The Bamboo Architect’s Model Making Kit

Bamboo model making is the art of creating scaled versions of a real-life bamboo structure or project during the design development stages of a project. It is the most important skill a bamboo architect needs to have. With the right bamboo model, the architect can show off his design intentions without all the drawings which can be difficult to read, especially in the context of bamboo architecture and construction.

Bamboo models are used to actively engage the client and the building team into the design process, giving them genuine insight into the feeling and the atmosphere that their design will convey in use. By using the same proportions as your final project design, the architect can translate many of the ideas and concepts that are crucial to their design before building the project in full-scale. This is very similar to traditional architectural models but where bamboo models differ is that they use the same material both for the model and the built form. This allows bamboo models to give even more information to the client and the building team, such as: a cost estimate, the complexity of construction and the structural properties of the design.

Additionally, bamboo models do differ from other scale models in the way they are built. Indeed, the tools and the material for bamboo models are more specific than for models made of mountboard or balsa wood as you traditionally see in architecture studios.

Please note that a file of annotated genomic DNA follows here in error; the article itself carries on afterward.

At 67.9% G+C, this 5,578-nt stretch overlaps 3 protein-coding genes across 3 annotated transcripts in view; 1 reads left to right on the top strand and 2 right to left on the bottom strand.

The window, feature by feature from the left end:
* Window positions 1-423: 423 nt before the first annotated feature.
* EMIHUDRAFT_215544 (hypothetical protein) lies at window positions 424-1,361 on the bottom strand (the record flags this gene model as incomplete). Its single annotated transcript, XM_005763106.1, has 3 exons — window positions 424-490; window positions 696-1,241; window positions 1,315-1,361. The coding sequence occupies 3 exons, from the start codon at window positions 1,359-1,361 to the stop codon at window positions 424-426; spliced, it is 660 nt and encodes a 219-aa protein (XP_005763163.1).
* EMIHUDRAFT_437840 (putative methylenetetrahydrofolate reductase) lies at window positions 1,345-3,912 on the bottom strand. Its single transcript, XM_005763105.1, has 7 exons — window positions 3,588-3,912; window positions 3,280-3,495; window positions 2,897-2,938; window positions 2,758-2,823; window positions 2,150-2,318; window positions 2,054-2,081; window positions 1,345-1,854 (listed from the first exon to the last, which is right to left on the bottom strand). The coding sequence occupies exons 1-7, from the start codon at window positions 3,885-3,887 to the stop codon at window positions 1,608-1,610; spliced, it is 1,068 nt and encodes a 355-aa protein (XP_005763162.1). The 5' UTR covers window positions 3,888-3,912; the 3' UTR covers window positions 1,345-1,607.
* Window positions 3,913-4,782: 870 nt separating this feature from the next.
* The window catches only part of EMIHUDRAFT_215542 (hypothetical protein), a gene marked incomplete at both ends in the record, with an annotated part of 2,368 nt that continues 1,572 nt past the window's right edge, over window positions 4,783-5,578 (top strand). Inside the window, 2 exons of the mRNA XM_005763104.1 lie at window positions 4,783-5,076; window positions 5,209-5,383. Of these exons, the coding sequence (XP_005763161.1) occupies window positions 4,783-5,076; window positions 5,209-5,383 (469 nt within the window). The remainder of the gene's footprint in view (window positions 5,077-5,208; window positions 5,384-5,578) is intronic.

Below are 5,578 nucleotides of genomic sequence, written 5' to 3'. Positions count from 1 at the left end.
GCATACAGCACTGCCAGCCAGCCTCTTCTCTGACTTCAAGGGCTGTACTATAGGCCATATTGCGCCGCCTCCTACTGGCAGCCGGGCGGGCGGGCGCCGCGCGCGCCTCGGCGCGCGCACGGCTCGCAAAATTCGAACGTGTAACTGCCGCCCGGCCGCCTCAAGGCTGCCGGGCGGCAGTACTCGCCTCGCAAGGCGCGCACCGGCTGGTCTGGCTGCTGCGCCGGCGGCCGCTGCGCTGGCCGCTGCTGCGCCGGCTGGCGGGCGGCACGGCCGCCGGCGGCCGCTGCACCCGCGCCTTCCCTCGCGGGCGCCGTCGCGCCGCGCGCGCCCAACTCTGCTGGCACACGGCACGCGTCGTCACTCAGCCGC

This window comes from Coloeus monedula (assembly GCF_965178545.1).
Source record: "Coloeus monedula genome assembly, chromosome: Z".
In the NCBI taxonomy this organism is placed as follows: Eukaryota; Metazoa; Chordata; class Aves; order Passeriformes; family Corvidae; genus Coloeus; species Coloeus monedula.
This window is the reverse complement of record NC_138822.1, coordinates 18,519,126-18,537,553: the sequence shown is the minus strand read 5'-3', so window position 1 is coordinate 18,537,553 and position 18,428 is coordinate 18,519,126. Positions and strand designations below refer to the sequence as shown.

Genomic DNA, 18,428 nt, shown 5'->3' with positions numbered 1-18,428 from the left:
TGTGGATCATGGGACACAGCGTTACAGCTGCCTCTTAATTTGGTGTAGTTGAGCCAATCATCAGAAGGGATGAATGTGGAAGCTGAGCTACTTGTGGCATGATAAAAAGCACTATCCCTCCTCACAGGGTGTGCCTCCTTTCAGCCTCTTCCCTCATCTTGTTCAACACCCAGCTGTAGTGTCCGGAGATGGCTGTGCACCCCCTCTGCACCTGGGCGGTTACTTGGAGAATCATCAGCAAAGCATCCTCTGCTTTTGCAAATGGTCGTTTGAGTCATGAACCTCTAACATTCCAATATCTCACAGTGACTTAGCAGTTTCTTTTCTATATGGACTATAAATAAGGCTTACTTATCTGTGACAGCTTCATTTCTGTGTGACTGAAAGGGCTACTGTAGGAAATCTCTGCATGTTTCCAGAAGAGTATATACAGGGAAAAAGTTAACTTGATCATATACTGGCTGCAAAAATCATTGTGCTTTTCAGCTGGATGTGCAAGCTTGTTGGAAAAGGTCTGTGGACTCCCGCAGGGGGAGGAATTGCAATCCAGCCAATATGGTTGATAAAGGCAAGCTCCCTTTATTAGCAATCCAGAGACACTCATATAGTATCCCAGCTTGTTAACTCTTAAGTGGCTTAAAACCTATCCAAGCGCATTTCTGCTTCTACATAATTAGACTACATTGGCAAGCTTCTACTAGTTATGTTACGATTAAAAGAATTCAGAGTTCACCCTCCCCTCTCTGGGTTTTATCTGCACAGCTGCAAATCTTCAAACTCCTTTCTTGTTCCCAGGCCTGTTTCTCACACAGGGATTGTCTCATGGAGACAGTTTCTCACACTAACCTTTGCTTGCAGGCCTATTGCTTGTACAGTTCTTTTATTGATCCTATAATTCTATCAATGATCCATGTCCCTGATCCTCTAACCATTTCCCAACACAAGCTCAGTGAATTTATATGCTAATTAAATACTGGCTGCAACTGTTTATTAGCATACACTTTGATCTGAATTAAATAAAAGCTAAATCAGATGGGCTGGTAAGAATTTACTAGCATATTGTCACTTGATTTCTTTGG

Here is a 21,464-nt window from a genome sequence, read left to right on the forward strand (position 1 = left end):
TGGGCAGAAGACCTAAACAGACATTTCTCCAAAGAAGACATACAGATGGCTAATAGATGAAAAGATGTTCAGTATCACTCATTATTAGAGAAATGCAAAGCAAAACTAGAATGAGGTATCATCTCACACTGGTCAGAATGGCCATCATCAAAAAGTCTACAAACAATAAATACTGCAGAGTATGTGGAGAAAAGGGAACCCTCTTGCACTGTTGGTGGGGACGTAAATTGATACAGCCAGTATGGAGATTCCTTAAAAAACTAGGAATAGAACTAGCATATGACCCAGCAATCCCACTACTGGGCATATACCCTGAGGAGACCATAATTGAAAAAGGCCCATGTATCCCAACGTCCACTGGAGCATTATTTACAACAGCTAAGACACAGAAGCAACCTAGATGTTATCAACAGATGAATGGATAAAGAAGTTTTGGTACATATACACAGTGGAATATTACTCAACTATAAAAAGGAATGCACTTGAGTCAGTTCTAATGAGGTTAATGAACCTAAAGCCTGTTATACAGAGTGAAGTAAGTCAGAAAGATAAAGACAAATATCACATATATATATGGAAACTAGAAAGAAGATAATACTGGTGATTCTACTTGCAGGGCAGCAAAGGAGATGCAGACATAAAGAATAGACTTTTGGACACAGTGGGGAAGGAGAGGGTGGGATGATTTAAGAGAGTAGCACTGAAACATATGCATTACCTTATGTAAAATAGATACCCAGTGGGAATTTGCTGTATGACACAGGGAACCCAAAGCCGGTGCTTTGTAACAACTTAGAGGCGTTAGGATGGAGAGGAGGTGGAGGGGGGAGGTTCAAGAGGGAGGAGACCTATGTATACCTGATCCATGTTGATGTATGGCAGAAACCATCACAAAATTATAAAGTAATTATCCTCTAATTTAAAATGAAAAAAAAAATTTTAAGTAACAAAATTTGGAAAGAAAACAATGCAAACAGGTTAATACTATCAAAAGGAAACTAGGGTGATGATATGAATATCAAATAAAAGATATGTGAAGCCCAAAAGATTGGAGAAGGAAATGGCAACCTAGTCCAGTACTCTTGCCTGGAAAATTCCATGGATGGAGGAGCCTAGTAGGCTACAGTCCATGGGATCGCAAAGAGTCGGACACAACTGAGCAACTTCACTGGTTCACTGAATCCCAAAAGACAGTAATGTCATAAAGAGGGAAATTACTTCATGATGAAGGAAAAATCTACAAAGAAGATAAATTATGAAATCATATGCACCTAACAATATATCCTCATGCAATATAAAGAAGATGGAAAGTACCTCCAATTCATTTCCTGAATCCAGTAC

This is the definitive list of the material and tools that a bamboo architect needs in his model making kit:

  • Bamboo Sticks and Strips
  • Cutting Tools: Pliers, Utility Knife and Scissors
  • Binding Tools: Superglue, Masking Tape, Double-Sided Tape and Rubber bands
  • Marking Tools: Pencil, Ruler and Compass
  • Base Tools: Corrugated Cardboard and a Piercing tool.

The Bamboo Sticks and Strips

At Bamboo U, we are lucky to have carpenters who hand-whittle each of our bamboo sticks for model making from the very same bamboo species we use in our construction projects (Dendrocalamus asper). We typically like to have at least two different diameters of bamboo sticks in our model making kit. One thicker diameter to represent the structural components and a thinner one for the rafters and details. By using the two diameters in the same model we are able to more accurately replicate real-life structural parameters. Additionally, our carpenters purposely leave some of the bamboo’s skin and silica on the sticks, which helps the architects to mimic the real properties of the bamboo.

That being said, we know that real hand-whittled bamboo sticks are difficult to find everywhere in the world. Instead, we suggest using Bamboo Skewer Sticks and Sushi Rollers to replace the thicker and thinner bamboo sticks respectively. If you do decide to buy a bamboo sushi rolling mat, be sure to buy the type where the sticks have a round profile. Though the skewers and sushi rollers do not have the same exact properties of our carpenter-made sticks (the silica is usually completely removed), they are a close enough dupe in the context of model making. Most likely, you will be able to find these sticks either online or at a kitchen equipment store.